Almost all loudspeakers (and some headphones) have cross over networks to split the sound between the operating frequencies of the various drivers. While both Sonus faber and Monitor Audio pay particular attention to these, the transition between drivers inevitably results in subtle distortions, discontinuity and loss. With the Stax it’s a single element that produces all the music so there is no cross over point.

So by way of direct comparison with our best similarly priced in room loudspeaker systems the Stax SR-L700Mk2’s are better in almost every way – the resolution is better than both, there is less of an imprint stamped over the music and the tonal qualities take from the best aspects of both designs.

The deeper you dig, the more there is to appreciate in the Stax approach. 

The new Stax SR-700Mk2 Earspeakers and cable – NZ$2700

So the next question is – what do you get from the 700MkIIs over the rather similar looking and more affordable SR-L300s? The actual specification is near on identical so you really have to have the hands on to work this out. Luckily we have new sets of both on hand (and the intermediate 500Mk2s).

All Stax models are remarkably light and comfortable but the difference between the SR-L300 and SR-L700Mk2 is immediately obvious – the pads are much thicker, (natural rather than synthetic) and the headband easier to adjust. The 300’s sit lightly, the ‘700’s enfold you.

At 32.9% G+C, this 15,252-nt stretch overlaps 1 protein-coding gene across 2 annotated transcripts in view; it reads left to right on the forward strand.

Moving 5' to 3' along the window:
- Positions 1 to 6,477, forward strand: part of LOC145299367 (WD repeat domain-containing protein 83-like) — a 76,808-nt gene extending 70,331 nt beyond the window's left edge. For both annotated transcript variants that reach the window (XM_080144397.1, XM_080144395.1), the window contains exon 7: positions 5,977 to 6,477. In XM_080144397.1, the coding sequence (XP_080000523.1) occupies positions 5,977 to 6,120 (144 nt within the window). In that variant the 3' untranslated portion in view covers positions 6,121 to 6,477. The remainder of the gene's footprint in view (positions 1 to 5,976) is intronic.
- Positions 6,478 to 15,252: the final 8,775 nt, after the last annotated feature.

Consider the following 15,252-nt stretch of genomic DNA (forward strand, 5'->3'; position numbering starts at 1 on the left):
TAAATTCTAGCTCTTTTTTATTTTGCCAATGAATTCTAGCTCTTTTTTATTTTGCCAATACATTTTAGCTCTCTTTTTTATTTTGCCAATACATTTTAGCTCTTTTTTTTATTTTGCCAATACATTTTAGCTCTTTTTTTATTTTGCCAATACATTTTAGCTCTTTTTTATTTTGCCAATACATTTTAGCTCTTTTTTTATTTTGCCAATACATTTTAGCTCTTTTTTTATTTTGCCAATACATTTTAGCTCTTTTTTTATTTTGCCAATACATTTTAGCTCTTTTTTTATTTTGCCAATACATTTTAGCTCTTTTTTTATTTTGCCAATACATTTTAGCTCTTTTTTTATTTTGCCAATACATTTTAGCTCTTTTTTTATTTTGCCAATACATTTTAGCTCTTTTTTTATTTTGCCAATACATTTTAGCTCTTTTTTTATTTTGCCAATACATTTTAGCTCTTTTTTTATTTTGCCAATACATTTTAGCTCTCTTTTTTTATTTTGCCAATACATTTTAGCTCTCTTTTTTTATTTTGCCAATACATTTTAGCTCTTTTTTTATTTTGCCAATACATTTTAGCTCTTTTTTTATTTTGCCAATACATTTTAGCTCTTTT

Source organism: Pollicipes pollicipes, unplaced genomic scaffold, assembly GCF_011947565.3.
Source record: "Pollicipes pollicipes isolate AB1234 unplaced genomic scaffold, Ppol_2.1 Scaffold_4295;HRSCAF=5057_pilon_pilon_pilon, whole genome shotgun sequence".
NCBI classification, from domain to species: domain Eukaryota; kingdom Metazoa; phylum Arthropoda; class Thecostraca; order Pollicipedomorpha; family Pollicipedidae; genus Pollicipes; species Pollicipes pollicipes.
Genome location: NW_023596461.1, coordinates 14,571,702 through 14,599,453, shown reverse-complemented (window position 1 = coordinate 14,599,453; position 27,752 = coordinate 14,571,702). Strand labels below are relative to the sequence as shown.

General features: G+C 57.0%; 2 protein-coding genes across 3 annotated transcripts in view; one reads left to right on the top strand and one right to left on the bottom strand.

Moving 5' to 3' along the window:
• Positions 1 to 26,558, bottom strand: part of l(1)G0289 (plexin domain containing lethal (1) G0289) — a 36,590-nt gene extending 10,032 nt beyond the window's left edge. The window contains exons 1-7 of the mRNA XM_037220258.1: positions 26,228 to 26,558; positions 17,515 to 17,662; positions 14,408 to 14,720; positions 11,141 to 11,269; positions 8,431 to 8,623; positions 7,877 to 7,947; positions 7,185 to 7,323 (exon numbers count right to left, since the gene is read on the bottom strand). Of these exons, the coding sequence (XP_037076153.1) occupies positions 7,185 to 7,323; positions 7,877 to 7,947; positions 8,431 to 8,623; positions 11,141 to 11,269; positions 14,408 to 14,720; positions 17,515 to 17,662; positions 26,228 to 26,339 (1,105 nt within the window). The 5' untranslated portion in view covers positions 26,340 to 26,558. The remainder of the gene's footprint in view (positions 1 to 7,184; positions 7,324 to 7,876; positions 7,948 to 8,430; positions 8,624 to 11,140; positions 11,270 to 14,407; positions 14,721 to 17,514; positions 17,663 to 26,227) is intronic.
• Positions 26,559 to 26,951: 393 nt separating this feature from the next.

The detachable cable used in the new SR-700Mk2 is of considerably higher specification than the fixed cable in the 300’s. We don’t have to tell you how much of a difference cables make for you to appreciate this.

The overall construction is better – the yoke holding the earpieces to the headband is alloy and the closer you look the more little details become apparent. You can readily see that the actual panel that makes the music is quite different between the models.

All these visible differences improve both performance and comfort for long term listening. And the already proven long term reliability is made even better. Stax have an unmatched history and have parts readily available – cables, headbands, pads. https://staxaudio.com/parts

The actual improvement in sound quality is just as obvious as that of comfort – it’s immediate and compelling. The SR-L300s sound very much like the Quad ESL loudspeakers for first time listeners. There can be a bit of an ‘is that all?’ initial reaction to the absence of distortion and a relaxed presentation. But this quickly is replaced by the understanding that you are actually hearing an open and faithful reproduction which becomes ever more seductive. 

For many, the entry level Stax SRS-3100 system comprising the compact SRM 252S driver and SR-L300 ear speakers will be the best sound they have ever heard and then settle in quite happily to years of enjoyable listening. This is a good thing. Find a level you are happy at and save the rest for new music or whatever else spins your wheels. If you have never heard Stax before, the ‘300 system will probably seem more impressive to you than the ‘700s do to me. But you may well decide that if this is the start, why not try to get even better?

The SR-L700Mk2’s deliver more of everything- there’s a real presence to the sound, far more clarity from top to bottom and a definite extension in bass.